Advocates, however, claim that their disposition is a matter of “nature versus education,” and that the behavior is not naturally inherited but learned, and that the breed is affectionate and wonderful with children (the dog in “The Little Rascals “is, in fact, a pit bull, Post pointed out).

Pit bull mixes tend to dominate dogs available for adoption at local shelters.

Still, Bouck said it was impossible to identify the specific breed without DNA testing or documentation proving its purebred status.

Joseph Lisella, executive director of the Animal Protective Foundation in Glenville, estimated that more than half of the dogs that enter the shelter could be classified as pit bull mixes.

Typically, they stay at the shelter a bit longer than other breeds depending on customer demand.

“Pit bulls have just become an important component in shelters nationwide,” Lisella said. “They are bigger, stronger dogs and owners need to be educated to ensure that each dog is a key member of the household.”

There are several reasons why so many pit bulls end up in shelters.

Post said dogs are more prevalent in densely populated areas, including New York and Long Island. Many are picked up by animal control officers because they are unlicensed or not equipped with microchips. Then, they are transported to the upstate for adoption.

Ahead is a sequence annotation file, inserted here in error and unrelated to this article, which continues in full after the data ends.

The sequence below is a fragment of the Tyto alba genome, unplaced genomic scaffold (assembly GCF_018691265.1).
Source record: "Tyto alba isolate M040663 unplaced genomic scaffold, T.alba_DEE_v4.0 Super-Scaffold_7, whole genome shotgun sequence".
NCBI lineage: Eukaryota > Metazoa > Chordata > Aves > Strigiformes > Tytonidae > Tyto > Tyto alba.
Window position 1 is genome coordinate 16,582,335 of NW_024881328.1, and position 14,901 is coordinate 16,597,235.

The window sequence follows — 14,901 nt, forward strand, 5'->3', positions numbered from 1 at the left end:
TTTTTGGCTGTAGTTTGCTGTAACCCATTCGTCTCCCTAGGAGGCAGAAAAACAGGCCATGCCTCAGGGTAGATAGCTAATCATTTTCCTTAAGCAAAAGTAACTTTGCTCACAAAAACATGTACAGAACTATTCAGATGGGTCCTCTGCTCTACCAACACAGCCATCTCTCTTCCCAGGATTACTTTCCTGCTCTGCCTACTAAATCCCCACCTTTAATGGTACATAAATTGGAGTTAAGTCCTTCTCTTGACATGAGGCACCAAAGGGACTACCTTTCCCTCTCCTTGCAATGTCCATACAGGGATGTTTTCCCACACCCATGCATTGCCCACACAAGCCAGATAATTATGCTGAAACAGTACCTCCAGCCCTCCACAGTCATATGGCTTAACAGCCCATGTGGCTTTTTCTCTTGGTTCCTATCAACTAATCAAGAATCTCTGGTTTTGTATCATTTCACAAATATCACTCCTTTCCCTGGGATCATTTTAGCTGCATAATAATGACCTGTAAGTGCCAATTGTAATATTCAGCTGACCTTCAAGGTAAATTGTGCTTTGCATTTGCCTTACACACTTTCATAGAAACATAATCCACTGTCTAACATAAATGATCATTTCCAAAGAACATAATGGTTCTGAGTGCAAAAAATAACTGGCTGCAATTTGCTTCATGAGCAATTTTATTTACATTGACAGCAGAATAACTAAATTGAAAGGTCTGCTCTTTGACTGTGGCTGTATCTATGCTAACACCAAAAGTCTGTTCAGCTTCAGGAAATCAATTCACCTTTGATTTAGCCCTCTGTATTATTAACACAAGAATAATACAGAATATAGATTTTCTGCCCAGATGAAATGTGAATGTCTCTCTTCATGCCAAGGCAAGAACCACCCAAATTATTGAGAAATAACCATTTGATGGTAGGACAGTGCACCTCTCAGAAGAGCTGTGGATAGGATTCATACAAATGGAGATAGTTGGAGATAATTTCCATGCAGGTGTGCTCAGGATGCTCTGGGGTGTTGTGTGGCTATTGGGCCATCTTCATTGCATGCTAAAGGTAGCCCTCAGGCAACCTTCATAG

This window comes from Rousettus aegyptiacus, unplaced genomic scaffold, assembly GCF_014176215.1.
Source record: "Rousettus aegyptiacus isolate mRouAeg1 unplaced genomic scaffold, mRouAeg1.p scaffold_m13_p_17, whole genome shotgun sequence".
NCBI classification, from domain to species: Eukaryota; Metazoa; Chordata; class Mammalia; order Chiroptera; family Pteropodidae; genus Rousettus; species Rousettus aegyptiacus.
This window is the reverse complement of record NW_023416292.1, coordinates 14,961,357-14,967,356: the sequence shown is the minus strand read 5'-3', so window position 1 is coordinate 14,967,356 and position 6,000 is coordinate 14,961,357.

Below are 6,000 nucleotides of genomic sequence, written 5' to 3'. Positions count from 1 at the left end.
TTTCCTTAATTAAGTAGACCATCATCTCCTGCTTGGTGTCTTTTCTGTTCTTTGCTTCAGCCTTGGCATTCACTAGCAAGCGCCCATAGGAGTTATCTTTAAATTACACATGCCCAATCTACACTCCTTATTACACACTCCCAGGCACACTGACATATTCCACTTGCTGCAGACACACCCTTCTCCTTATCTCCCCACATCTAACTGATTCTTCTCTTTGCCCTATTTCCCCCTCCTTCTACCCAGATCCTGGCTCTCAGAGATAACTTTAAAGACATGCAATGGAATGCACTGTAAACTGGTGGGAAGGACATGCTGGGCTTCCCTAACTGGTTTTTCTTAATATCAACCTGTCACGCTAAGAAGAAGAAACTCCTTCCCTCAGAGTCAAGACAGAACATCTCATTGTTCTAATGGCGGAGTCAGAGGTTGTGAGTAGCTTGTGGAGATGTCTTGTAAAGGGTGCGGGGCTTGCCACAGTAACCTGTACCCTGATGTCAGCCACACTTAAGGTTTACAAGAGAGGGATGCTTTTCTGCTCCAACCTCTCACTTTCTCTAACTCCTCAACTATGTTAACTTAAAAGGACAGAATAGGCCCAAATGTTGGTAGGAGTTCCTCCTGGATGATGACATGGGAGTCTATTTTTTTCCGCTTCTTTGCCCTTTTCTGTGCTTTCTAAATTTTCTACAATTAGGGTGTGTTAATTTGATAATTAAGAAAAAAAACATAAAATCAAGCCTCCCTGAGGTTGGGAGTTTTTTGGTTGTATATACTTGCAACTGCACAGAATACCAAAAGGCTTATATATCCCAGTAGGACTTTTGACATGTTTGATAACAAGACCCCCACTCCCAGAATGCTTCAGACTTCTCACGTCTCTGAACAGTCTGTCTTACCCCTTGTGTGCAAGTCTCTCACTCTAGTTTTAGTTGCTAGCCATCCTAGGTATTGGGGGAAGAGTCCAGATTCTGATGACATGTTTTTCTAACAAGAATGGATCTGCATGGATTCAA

“It comes down to economic access,” Buck said. “When people have no resources, [the dogs] are not socialized and more prone to attack.

Mia Johnson, co-founder of National Pit Bull Victim Awareness, highlighted a long list of fatal mutilations by the race as proof of what they believe to be their inherent threat.

In the United States, fifty people were killed by dogs last year, she said, and 36 of the 50 deaths were caused by pit bulls and pit bull mixes. Thousands more were injured, many seriously, she said.

“The cost to the system is beyond description,” Johnson said in an email. “Victims of pit bull attacks require millions of dollars in emergency and reconstructive surgery, often over a period of years.”

Pit bull attacks are also disproportionate in number and severity, she said: 90% of injuries are in the head-neck area and almost three-quarters of attacks are of major severity.

Plus, the attacks come at significant costs, she said.

The total cost of dog bite and related injury claims paid by insurers exceeds $ 850 million per year – not including pit bull bites, according to Johnson.